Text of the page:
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In south east Queensland lawn grubs have become a real concern. They are most active in the warmer months of October – March so now is a great time to learn what to look for and how to get rid of lawn grubs.

Thinking that your lawn is too healthy to have lawn grubs? Think again. Lawn grubs love a thriving, healthy green lawn. Firstly – what is a lawn grub? In Queensland there are a few different types of pests that we all commonly refer to as ‘lawn grub’, mainly the Army Worm and the White Curl Grub.

White Curl Grub

This is actually scarab beetle larvae which is the juvenile stage of lawn beetle. It is often, incorrectly, known as a ‘lawn grub’ or ‘witchety grub’. White curl grubs are a serious lawn pest and the signs of infestation are easily confused with other pests, diseases and disorders in turf. The end result of a white curl grub infestation is basically, yellowing to browning and ultimate death of the lawn. White curl grub will eat away at the root system of the turf which, in turn, causes death, with a serious infestation, you are often able to roll your turf up as the root system is completely destroyed! Every lawn in Queensland at this precise time will have some white curl grub present and an infestation is generally regarded as a problem when there are 25 or more grubs existing per square metre. If less, a normal and healthy lawn with seasonal growth will sustain any damage caused. However, other external influences may likely exacerbate the problem, such as heat or drought conditions. If you have concerns, the best way to check for lawn grub is to grab a hessian bag or piece of old carpet and lay it on the grass in the late afternoon. Wet the bag or carpet thoroughly and leave overnight. The following morning the lawn grub will have been drawn to the surface, and an assessment can be made.

Army Worm

The next lawn grub critter is known as Army Worm. The adult lawn armyworm takes the form of a greyish-brown moth with a wing span of 35 to 40 mm. Damage from these differ slightly from the white curl grub, as they work similar to that of other caterpillars, eating away at the leaves of the turf and damage is often seen as a clear line of dying grass marching across your yard. Often starting closest to the house near external light sources, which attract the adult moth. Determining if you have an Army Worm problem is the same process as above with the white curl grubs. However, be aware that if you have had some reasonable damage occur you will need to be smart with your test placement. Obviously, the grubs will have already moved on from the ‘dead patch’ and will now be working on the adjacent green lawn.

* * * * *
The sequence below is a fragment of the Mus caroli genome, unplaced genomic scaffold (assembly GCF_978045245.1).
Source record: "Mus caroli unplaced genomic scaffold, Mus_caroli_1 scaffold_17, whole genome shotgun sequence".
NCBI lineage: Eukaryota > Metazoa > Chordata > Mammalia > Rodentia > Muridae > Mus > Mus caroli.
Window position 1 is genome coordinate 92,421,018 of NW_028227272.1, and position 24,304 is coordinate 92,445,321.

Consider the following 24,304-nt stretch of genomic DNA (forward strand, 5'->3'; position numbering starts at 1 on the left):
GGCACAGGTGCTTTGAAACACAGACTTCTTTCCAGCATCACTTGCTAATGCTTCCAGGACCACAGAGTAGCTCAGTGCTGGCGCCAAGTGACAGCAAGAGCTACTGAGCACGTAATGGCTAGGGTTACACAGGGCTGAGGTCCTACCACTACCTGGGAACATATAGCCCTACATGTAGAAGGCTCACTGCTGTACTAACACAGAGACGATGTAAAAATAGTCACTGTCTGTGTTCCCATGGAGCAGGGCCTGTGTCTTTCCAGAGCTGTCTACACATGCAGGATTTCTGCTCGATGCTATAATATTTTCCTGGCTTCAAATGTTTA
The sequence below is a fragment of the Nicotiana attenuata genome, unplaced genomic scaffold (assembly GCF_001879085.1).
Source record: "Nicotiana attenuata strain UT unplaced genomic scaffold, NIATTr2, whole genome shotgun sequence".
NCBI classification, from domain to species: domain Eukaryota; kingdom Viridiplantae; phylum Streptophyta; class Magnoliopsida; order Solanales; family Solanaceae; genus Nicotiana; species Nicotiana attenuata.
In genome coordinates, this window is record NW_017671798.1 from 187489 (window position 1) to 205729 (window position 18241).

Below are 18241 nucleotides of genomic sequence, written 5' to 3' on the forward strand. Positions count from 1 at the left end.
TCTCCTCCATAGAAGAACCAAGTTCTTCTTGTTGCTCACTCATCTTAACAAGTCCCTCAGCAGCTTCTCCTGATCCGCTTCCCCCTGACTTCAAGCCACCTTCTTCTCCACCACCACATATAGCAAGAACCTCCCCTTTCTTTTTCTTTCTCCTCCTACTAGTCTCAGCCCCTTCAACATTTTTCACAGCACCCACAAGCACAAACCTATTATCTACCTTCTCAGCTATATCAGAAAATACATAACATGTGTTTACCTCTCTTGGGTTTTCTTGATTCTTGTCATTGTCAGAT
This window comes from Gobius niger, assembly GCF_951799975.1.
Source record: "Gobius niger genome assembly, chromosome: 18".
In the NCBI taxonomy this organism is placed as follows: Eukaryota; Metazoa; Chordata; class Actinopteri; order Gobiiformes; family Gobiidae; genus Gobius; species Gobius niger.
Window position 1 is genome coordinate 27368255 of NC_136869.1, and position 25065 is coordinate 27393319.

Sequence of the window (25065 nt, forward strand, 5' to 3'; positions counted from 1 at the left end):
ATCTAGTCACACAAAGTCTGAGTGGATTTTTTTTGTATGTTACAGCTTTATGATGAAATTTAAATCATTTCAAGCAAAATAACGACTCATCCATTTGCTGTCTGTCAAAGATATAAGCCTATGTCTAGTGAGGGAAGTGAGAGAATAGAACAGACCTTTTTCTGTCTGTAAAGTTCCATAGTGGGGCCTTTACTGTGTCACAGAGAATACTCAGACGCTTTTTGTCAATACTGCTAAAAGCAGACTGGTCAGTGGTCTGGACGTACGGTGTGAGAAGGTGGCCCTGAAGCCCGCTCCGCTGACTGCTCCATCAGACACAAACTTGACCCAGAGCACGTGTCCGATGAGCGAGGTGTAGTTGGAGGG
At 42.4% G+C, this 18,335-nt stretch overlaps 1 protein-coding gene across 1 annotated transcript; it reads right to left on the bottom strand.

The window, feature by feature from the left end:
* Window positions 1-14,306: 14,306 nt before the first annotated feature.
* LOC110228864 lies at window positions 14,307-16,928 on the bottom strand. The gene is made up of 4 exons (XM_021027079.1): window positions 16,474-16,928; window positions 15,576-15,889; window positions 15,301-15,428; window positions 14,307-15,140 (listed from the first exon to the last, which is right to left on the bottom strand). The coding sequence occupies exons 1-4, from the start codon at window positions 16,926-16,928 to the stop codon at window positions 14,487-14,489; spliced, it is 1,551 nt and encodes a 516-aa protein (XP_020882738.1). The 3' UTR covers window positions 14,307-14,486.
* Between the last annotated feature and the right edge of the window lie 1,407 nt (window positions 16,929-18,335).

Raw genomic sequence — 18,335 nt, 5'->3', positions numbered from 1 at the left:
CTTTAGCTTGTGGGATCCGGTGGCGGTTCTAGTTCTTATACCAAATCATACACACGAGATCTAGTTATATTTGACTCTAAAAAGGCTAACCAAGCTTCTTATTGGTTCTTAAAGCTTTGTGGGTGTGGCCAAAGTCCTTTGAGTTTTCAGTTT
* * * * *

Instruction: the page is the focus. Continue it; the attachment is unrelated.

Lawn Grub Prevention

The lawn grub have impeccable taste and won’t settle for a lawn already struggling – the house with the nicest lawn is generally the one who gets hit the hardest! Prevention is the key to avoid lawn grub but most commercially available pesticides are designed to treat an existing problem of lawn grub, rather than prevent it from occurring. Some of the granular mixes can be present for a short time after application and so will inadvertently prevent lawn grubs developing. The place to start in terms of prevention is ensuring your home, shed, fences and eaves are all free of moth nests. These range in appearance but most look like little cotton-like cocoons. The best way to get rid of them is with a hose and a broom. It’s not a guarantee but at least you are limiting the amount of moth activity around your property and hopefully the number that will have the opportunity to turn into lawn grubs.

Lawn Grub Treatment

The most effective treatment for an infestation of lawn grub is a chemical approach. Chlorpyrifos seems to be one of the most effective treatments and is available in both a liquid concentrate for spraying and a granular form to be dispersed over the lawn and watered in. Exercise extreme caution with these forms as they can also be lethal for animals and children. Treat your lawn in the late afternoon when birds are less active. The birds are attracted the wriggly (and dying) grubs which come to the surface of the lawn after treatment. Always read the label and apply at the recommending rates. It is important when treating an infestation to break the lifecycle which is why treatment is recommended over a 2 week period – on days 1, 7 and 11 to break the cycle of cocoon – moth – egg – grub – cocoon. The active ingredient of Chlorpyrifos is often also present in many commercially used products for treating ant and other insects. So while you are able to get rid of lawn grubs, you should also see reduced numbers of ants, lawn beetles, African Black Beetles, cockroaches and spiders.